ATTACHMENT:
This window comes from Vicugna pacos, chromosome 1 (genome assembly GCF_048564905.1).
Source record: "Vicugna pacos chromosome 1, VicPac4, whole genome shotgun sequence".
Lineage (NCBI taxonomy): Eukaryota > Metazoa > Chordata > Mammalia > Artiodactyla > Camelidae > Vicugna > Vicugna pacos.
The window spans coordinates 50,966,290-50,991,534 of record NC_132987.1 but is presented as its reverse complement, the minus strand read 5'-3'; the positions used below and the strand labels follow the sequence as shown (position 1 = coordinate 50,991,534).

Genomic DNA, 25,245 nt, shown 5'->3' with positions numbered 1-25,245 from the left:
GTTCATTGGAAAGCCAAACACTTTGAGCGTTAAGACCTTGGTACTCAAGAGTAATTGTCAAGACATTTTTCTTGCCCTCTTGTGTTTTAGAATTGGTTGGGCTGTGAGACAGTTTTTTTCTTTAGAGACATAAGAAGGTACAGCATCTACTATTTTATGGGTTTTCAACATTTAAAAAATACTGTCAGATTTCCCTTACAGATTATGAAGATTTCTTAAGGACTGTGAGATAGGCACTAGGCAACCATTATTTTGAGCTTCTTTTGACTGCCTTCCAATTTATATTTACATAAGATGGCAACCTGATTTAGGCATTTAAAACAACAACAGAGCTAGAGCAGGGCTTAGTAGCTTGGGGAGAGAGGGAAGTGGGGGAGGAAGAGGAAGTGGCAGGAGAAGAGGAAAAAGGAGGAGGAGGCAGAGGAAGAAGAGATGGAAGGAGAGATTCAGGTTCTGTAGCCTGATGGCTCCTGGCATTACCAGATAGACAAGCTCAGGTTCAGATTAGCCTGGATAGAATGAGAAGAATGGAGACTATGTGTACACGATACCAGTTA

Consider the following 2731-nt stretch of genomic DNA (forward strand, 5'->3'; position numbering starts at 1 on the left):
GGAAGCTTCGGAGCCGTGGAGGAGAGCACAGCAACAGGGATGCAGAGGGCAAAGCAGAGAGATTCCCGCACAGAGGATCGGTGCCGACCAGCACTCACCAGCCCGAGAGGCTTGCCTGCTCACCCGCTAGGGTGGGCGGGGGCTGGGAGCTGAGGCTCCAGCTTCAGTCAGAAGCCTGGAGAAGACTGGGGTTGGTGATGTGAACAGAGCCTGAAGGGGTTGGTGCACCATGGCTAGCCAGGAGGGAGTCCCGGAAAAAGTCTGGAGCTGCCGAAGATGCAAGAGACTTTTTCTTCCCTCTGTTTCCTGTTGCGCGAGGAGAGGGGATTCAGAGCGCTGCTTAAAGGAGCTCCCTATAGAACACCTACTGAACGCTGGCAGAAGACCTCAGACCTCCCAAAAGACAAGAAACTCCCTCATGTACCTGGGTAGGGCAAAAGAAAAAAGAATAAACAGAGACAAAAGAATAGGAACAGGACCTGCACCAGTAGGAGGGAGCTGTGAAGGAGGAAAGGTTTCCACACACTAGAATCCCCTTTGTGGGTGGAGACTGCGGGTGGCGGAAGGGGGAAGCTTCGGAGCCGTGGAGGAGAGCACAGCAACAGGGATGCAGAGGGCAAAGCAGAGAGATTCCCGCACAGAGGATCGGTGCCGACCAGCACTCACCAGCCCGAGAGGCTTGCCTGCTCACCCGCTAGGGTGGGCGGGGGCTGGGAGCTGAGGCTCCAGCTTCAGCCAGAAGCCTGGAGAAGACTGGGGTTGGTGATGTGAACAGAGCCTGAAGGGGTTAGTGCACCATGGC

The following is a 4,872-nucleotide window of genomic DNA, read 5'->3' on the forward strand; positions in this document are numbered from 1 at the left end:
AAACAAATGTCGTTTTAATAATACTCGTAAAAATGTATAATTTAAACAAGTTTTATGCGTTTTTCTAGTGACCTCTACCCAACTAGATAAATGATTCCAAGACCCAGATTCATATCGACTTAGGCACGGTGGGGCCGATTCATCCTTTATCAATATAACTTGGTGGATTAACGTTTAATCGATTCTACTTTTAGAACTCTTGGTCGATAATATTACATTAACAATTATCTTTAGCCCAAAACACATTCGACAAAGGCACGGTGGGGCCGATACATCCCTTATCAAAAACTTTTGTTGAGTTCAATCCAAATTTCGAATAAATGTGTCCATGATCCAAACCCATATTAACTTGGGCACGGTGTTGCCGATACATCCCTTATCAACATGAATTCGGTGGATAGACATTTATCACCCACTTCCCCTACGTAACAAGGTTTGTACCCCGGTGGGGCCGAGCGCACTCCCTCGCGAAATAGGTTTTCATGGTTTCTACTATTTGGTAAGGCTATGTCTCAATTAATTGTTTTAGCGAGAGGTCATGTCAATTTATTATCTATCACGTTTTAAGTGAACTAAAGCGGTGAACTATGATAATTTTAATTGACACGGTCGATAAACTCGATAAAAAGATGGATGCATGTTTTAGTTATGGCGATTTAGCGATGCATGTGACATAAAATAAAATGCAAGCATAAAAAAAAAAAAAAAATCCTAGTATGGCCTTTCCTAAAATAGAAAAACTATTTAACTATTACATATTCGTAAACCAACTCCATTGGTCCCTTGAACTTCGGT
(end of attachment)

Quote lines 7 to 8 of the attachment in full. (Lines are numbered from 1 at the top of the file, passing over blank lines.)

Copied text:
Consider the following 2731-nt stretch of genomic DNA (forward strand, 5'->3'; position numbering starts at 1 on the left):
GGAAGCTTCGGAGCCGTGGAGGAGAGCACAGCAACAGGGATGCAGAGGGCAAAGCAGAGAGATTCCCGCACAGAGGATCGGTGCCGACCAGCACTCACCAGCCCGAGAGGCTTGCCTGCTCACCCGCTAGGGTGGGCGGGGGCTGGGAGCTGAGGCTCCAGCTTCAGTCAGAAGCCTGGAGAAGACTGGGGTTGGTGATGTGAACAGAGCCTGAAGGGGTTGGTGCACCATGGCTAGCCAGGAGGGAGTCCCGGAAAAAGTCTGGAGCTGCCGAAGATGCAAGAGACTTTTTCTTCCCTCTGTTTCCTGTTGCGCGAGGAGAGGGGATTCAGAGCGCTGCTTAAAGGAGCTCCCTATAGAACACCTACTGAACGCTGGCAGAAGACCTCAGACCTCCCAAAAGACAAGAAACTCCCTCATGTACCTGGGTAGGGCAAAAGAAAAAAGAATAAACAGAGACAAAAGAATAGGAACAGGACCTGCACCAGTAGGAGGGAGCTGTGAAGGAGGAAAGGTTTCCACACACTAGAATCCCCTTTGTGGGTGGAGACTGCGGGTGGCGGAAGGGGGAAGCTTCGGAGCCGTGGAGGAGAGCACAGCAACAGGGATGCAGAGGGCAAAGCAGAGAGATTCCCGCACAGAGGATCGGTGCCGACCAGCACTCACCAGCCCGAGAGGCTTGCCTGCTCACCCGCTAGGGTGGGCGGGGGCTGGGAGCTGAGGCTCCAGCTTCAGCCAGAAGCCTGGAGAAGACTGGGGTTGGTGATGTGAACAGAGCCTGAAGGGGTTAGTGCACCATGGC